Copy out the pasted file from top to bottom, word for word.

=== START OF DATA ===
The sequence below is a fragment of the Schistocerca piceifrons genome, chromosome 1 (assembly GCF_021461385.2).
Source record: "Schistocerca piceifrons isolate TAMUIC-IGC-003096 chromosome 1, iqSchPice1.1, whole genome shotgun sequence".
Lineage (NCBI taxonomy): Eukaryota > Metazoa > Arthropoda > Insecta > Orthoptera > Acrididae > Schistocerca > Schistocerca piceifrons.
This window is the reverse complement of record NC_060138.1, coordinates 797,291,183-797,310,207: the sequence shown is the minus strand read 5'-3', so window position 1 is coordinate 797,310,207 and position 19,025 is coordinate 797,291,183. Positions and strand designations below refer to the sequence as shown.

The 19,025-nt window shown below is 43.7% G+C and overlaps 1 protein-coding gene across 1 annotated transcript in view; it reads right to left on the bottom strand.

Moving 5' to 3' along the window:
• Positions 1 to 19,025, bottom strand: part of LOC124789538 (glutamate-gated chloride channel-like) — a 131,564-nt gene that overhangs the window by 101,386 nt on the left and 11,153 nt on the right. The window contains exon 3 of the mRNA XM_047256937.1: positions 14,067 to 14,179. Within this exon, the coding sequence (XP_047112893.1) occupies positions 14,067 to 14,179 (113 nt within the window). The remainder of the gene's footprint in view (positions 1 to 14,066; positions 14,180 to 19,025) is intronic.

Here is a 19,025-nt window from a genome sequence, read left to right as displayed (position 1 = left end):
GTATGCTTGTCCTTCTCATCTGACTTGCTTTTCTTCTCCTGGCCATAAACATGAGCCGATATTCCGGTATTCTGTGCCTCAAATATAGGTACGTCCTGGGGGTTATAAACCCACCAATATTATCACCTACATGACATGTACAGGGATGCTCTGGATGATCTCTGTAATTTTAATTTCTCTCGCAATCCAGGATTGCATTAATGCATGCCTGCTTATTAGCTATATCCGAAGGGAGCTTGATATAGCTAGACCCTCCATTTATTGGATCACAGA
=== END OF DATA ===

The sequence below is a fragment of the Schistocerca piceifrons genome, chromosome 1 (assembly GCF_021461385.2).
Source record: "Schistocerca piceifrons isolate TAMUIC-IGC-003096 chromosome 1, iqSchPice1.1, whole genome shotgun sequence".
Lineage (NCBI taxonomy): Eukaryota > Metazoa > Arthropoda > Insecta > Orthoptera > Acrididae > Schistocerca > Schistocerca piceifrons.
This window is the reverse complement of record NC_060138.1, coordinates 797,291,183-797,310,207: the sequence shown is the minus strand read 5'-3', so window position 1 is coordinate 797,310,207 and position 19,025 is coordinate 797,291,183. Positions and strand designations below refer to the sequence as shown.

The 19,025-nt window shown below is 43.7% G+C and overlaps 1 protein-coding gene across 1 annotated transcript in view; it reads right to left on the bottom strand.

Moving 5' to 3' along the window:
• Positions 1 to 19,025, bottom strand: part of LOC124789538 (glutamate-gated chloride channel-like) — a 131,564-nt gene that overhangs the window by 101,386 nt on the left and 11,153 nt on the right. The window contains exon 3 of the mRNA XM_047256937.1: positions 14,067 to 14,179. Within this exon, the coding sequence (XP_047112893.1) occupies positions 14,067 to 14,179 (113 nt within the window). The remainder of the gene's footprint in view (positions 1 to 14,066; positions 14,180 to 19,025) is intronic.

Here is a 19,025-nt window from a genome sequence, read left to right as displayed (position 1 = left end):
GTATGCTTGTCCTTCTCATCTGACTTGCTTTTCTTCTCCTGGCCATAAACATGAGCCGATATTCCGGTATTCTGTGCCTCAAATATAGGTACGTCCTGGGGGTTATAAACCCACCAATATTATCACCTACATGACATGTACAGGGATGCTCTGGATGATCTCTGTAATTTTAATTTCTCTCGCAATCCAGGATTGCATTAATGCATGCCTGCTTATTAGCTATATCCGAAGGGAGCTTGATATAGCTAGACCCTCCATTTATTGGATCACAGA